AuthorPublication yearCountryStudy designSample sizeWomen’s mean ageResponse rate (%)Prevalence (95% CI)Quality score (10 pts)

Abera et al. [25]2015EthiopiaCross-sectional70327.299.748.36 (48.22-48.5)8
Abraha et al. [50]2018EthiopiaCross-sectional110928.710038.32 (38.24, 38.4)7
Abraha et al. [26]2017EthiopiaCross-sectional59027.498.247.96 (47.8-48.13)8
Ashebir and Tadesse [27]2020EthiopiaCross-sectional68130.2699.320.7 (20.59-20.82)8
Belda et al. [28]2019EthiopiaCross-sectional50527.6798.014.26 (14.12, 14.93)7
Belete et al. [29]2019EthiopiaCross-sectional40026.8299.558.5 (58.26-58.74)8
Bwazi et al. [31]2014MalawiCross-sectional38325100.74.67 (74.45-74.9)6
Camara et al. [51]2018GuineaCross-sectional38125.294.33.41 (3.32-3.5)6
Dasgupta et al. [52]2016MalawiCross-sectional44226.0NR28.5 (28.3-28.7)6
Demie et al. [10]2018EthiopiaCross-sectional24827.4010033.06 (32.69-33.44)7
Dulli et al. [32]2010MadagascarCross-sectional84026.810017.26 (17.17-17.35)6
Gebremariam and Gebremariam [33]2017EthiopiaCross-sectional59930.89968.11 (67.96-68.27)8
Gebremedhin et al. [44]2018EthiopiaCross-sectional803NR94.680.32 (80.22-80.42)8
Gejo et al. [45]2019EthiopiaCross-sectional36829.1210073.91 (73.68-74.15)9
Getachew [22]2016EthiopiaCross-sectional42027.599.747.38 (47.15-47.61)7
Gizaw et al. [34]2017EthiopiaCross-sectional82927.5398.246.68 (46.56-46.80)8
Asires et al. [43]2017EthiopiaCross-sectional83327.398.665.67 (65.55-65.78)7
Hounkponou et al. [46]2019BeninCross-sectional45327.198.513.02 (12.9-13.17)8
Jaleta et al. [35]2019EthiopiaCross-sectional8202895.637.19 (37.08-37.31)8
Kaydor et al. [36]2018LiberiaCross-sectional378NR10011.90 (11.74-12.07)7
Keogh et al. [37]2015TanzaniaCross-sectional2162NRNR34.32 (34.28-34.36)6
Berta et al. [30]2018EthiopiaCross-sectional404NR10045.79 (45.55-46.03)8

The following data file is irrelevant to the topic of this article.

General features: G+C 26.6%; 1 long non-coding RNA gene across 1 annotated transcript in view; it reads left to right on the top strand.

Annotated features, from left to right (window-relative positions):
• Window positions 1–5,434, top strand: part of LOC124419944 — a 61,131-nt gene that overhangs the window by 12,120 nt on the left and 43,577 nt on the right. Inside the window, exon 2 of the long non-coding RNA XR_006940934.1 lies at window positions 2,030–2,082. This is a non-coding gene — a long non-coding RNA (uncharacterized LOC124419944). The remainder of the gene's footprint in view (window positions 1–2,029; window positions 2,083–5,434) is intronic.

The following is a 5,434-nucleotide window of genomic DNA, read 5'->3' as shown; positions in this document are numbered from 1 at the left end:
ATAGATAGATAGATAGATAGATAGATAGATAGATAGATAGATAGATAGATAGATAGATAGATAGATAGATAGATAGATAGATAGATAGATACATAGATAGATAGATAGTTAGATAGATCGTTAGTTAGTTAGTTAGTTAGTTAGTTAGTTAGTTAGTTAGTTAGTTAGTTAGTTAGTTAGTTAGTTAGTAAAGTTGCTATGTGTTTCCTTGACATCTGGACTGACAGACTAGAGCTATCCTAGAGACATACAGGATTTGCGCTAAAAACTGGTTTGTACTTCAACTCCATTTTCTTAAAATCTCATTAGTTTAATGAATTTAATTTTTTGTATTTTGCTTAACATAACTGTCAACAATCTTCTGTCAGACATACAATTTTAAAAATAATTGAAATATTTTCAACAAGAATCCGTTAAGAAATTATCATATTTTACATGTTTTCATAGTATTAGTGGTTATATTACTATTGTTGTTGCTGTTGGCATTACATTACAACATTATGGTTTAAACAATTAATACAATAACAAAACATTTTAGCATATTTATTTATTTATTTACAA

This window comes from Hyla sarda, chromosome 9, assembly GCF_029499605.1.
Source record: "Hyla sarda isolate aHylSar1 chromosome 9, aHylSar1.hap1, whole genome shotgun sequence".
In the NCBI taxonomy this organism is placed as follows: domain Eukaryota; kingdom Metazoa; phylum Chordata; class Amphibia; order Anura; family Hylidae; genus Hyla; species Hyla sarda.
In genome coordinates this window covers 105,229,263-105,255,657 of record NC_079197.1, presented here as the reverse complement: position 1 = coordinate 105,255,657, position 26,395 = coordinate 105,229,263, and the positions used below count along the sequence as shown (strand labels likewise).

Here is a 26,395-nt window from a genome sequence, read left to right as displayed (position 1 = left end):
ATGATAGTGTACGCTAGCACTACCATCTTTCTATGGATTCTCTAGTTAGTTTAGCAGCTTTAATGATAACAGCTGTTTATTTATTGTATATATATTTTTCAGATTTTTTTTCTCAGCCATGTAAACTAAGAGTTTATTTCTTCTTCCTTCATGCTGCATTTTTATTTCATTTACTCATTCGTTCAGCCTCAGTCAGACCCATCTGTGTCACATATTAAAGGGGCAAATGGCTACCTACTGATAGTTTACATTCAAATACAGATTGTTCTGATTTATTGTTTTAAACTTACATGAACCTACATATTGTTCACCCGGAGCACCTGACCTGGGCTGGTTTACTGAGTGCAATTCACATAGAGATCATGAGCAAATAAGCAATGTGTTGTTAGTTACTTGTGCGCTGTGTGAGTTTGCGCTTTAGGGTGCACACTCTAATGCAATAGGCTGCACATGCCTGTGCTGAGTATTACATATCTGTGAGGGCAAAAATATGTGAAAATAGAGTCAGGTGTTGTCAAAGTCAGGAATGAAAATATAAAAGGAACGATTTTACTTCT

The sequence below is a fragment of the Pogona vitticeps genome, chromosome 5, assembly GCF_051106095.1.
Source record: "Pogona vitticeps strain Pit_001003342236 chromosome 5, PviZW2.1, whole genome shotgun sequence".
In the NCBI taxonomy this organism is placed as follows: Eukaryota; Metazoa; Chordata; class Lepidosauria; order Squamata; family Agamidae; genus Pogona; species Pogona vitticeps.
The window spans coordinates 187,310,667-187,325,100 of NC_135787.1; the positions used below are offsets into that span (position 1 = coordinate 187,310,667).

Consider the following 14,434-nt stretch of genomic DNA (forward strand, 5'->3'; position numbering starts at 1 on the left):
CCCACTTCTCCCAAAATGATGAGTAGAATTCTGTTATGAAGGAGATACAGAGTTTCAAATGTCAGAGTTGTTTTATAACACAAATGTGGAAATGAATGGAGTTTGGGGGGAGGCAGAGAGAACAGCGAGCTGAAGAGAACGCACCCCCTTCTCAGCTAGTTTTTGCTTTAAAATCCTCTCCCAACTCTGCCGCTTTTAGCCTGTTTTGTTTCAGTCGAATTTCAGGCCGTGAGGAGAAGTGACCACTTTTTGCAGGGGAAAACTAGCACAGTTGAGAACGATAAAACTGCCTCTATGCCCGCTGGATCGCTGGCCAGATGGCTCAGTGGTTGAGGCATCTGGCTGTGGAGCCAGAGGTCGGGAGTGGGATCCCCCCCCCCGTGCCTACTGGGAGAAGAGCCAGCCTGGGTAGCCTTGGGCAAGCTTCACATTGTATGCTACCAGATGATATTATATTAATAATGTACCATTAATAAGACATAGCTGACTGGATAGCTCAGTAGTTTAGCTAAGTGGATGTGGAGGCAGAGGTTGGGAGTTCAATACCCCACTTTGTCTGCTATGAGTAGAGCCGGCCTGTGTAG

Mengesha et al. [38]2015EthiopiaCross-sectional89928.310010.34 (10.28-10.41)8
Nigussie et al. [39]2016EthiopiaCross-sectional545319812.29 (12.17-12.41)8
Palamuleni [24]2012MalawiCross-sectional (DHS)3617NRNR49.49 (49.46-49.52)7
Rutaremwa et al. [40]2015UgandaCross-sectional (DHS)329829.710027.71 (27.69-27.74)7
Samuel [47]2016South SudanCross-sectional29525.41006.10 (5.94-6.26)7
Sileo et al. [53]2015UgandaCross-sectional25825.8510025.19 (24.86-25.52)7
Taye et al. [48]2019EthiopiaCross-sectional54627.579763.0 (62.83-63.18)8
Tedla [49]2017EthiopiaCross-sectional62327.598.750.08 (49.92-50.24)8
Tegegn et al. [41]2017EthiopiaCross-sectional3822899.754.71 (54.46-54.97)8
Zivich et al. [42]2018DRCCross-sectional522NR95.86.9 (6.80-70)7
Zzimbe [23]2015UgandaCross-sectional1792NR10019.47 (19.43-19.52)7

Note: DHS: demographic health survey; NR: not reported.

Among the 26 studies that reported the mean age of postpartum women, it ranged from 25 [31] to 30.8 years [33]. The highest and lowest prevalences of postpartum modern contraceptive use (80.3% and 3.41%, respectively) were reported from Addis Ababa, Ethiopia [44], and Rural Guinea, West Africa [51], respectively. The response rate of included studies ranges from 94.3% [51] to 100% [10, 23, 30, 38, 45, 50]. Finally, the quality score of the included studies ranges from 6 up to 9 out of 10 points. Further descriptions and characteristics of the studies selected for this systematic review and meta-analysis are presented in Table 1.

3.3. Quality of Included Studies in the Systematic Review

Modified versions of the Newcastle-Ottawa Scale [18] were used to assess the quality of the selected articles. Quality scores were defined based on the presence of sample representativeness, sample size, reporting of response rate, ascertainment of study outcomes, control of confounder, and quality of descriptive statistics reporting. Regarding the quality score of the included studies, 16 of the 33 studies had high quality (8-10 points) and the remaining 17 studies were medium-level quality (5-7 points).

3.4. Heterogeneity and Publication Bias

Statistical heterogeneity was checked by using Cochran’s test and the test. In this analysis, considerable heterogeneity was observed across the included studies and detected by the Cochran test ( test ) and statistics () (Figure 1). Therefore, DerSimonian and Laird’s random effect model was used. Publication bias was checked by funnel plots. The shape of the funnel plots indicates a slightly asymmetrical distribution (Figure 2). Moreover, to ascertain the funnel plot, Begg’s and Egger’s objective tests were conducted. Begg’s and Egger’s test results showed that there was no statistically significant publication bias across the included studies ( and , respectively).

3.5. Meta-Analysis